A Song About Falcons

As a biologist who is studying American Kestrels, I’ve come to appreciate their beauty and aerial agility. Like other raptors, they do not sing but instead give a few distinct calls. There is a chitter call which occurs between a pair of kestrels and is often associated with mating. The whine call is done by the male when he brings in food for the female, who then whines until she receives his catch. Nestlings tend to whine a lot when they want food as well. Finally, there is the klee call, which is usually given when a kestrel is alarmed or excited. Yesterday I was thinking about klee calls, when a bright idea hit me and I was inspired to write another song parody. With apologies to Journey, here’s Don’t Stop Your Kleeing.

American kestrel with killAmerican kestrel flying

Don’t Stop Your Kleeing
(Sung to the tune of Don’t Stop Believing by Journey)

[Verse 1]

Just a city bird

Living in a lonely world

She took to flight that night going anywhere

Just a country bird

Born and raised near a cow herd

He took to flight that night going anywhere

[ Verse 2]

A bird sings out to break the gloom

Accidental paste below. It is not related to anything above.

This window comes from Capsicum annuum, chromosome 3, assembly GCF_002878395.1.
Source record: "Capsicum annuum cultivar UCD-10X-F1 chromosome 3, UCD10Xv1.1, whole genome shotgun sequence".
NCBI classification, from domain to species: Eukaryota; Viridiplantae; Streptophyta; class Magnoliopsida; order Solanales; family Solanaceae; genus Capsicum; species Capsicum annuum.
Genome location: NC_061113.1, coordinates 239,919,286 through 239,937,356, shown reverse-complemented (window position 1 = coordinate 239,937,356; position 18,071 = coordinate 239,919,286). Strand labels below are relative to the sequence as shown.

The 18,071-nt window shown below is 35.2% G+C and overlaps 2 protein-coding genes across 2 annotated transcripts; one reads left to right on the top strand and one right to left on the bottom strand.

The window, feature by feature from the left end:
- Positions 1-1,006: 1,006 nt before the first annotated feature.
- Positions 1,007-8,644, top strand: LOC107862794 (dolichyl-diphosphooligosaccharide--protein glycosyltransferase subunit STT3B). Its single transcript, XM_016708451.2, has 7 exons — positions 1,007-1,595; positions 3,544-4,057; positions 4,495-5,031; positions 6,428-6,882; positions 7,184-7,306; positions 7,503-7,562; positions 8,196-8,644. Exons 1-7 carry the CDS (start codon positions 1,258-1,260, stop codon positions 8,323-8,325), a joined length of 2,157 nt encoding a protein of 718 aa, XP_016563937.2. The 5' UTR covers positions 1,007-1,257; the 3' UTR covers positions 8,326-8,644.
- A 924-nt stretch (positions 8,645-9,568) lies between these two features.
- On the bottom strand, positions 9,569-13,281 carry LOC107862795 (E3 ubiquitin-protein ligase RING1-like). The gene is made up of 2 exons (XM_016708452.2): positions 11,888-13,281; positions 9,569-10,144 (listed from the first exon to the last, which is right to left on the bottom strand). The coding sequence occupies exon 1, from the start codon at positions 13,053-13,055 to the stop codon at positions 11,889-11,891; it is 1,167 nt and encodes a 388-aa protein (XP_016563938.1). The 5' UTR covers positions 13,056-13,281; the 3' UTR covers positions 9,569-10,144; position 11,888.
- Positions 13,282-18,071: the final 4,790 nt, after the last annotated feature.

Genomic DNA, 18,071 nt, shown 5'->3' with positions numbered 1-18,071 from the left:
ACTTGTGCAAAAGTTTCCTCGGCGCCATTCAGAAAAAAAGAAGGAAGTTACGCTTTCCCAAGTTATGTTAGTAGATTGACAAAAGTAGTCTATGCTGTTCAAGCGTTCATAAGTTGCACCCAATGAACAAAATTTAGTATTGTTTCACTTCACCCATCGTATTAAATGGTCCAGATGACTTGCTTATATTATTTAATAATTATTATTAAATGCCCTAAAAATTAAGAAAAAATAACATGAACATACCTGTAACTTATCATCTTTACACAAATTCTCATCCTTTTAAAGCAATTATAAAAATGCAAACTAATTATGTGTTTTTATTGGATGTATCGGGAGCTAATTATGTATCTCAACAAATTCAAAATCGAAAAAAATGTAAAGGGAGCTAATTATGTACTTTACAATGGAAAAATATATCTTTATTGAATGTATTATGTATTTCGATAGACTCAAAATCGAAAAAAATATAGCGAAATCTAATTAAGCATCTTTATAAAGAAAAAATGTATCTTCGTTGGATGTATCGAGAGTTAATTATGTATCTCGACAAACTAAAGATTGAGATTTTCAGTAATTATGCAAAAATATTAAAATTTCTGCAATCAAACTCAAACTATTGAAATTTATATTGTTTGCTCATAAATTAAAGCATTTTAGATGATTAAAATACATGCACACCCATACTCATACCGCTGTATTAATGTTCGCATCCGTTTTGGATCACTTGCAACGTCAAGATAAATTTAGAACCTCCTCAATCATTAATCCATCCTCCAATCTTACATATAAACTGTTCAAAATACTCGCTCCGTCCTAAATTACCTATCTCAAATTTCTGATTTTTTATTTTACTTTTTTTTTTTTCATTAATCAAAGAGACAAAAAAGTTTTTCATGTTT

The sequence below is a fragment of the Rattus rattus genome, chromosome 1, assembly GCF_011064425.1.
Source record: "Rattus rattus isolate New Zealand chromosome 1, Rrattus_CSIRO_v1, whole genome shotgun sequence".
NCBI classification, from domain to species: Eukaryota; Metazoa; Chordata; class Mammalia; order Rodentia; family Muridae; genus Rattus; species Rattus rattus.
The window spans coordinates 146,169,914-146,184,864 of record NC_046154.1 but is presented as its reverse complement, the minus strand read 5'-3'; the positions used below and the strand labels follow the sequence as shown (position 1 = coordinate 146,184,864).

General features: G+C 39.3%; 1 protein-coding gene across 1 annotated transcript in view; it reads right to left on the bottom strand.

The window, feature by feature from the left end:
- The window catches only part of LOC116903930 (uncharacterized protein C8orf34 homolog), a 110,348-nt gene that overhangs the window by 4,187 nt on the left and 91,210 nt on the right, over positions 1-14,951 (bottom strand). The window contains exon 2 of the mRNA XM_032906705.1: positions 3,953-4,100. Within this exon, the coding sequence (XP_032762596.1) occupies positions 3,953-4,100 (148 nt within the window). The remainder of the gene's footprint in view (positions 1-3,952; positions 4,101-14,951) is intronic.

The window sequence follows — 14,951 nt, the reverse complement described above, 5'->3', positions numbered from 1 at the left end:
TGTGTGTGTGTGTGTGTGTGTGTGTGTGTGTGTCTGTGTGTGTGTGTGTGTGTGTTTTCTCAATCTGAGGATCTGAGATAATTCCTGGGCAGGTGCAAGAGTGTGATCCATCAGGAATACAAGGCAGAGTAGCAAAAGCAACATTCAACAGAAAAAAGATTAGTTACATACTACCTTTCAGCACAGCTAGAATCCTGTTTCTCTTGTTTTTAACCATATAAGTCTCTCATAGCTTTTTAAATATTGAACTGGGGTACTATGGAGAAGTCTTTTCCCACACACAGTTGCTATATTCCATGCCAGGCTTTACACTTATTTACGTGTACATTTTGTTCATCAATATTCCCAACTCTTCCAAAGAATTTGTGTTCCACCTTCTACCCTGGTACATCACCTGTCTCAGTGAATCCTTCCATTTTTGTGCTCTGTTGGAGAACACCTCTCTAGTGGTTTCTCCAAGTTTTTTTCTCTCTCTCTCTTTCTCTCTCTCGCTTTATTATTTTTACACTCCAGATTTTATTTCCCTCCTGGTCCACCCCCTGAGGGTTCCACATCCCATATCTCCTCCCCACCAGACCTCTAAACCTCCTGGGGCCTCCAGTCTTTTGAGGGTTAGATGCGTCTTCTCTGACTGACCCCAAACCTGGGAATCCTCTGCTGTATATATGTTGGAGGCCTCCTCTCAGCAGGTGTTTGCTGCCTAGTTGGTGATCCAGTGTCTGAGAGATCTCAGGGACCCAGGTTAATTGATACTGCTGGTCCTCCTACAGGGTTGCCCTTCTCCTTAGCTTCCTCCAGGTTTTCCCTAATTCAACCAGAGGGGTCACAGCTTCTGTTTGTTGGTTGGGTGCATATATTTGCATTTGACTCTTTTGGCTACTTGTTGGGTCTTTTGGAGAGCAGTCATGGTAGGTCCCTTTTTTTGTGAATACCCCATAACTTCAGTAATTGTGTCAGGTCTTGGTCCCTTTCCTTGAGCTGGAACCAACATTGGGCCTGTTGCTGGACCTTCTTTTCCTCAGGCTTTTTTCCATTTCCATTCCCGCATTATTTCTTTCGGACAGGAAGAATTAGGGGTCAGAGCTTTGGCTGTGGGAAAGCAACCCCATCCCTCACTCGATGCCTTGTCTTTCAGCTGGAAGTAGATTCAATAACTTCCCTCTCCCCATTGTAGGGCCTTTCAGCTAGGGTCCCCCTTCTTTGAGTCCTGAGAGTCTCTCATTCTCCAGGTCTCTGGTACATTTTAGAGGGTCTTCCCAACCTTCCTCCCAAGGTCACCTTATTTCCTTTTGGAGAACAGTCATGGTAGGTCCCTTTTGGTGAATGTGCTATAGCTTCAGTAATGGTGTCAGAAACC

Flowers bursting into bloom

For a call two can share a flight

It goes on and on, and on, and on

[Chorus]

Falcons waiting

Up and down the country road

Their keen eyes searching in the light

Street poles, bare trees

Places great for hunting rodents

Hiding somewhere in the night

[Verse 3]

Female hunting from the line

Little nestlings start to whine

Doing anything to get a bite

Of just one more bug

Some will eat, some will cry,

Some were born to reach the sky

Oh, the calling never ends

It goes on and on, and on, and on

[Chorus]

Falcons waiting

Up and down the country road

Their keen eyes searching in the light

Street poles, bare trees

Places great for hunting rodents

Hiding somewhere in the night

[Tag]

Don’t stop your kleeing

Even when you’re eating

Street poles, kestrels

Don’t stop your kleeing

Even when you’re eating

Street poles, kestrels

Don’t stop your kleeing

Even when you’re eating

Street poles, kestrels

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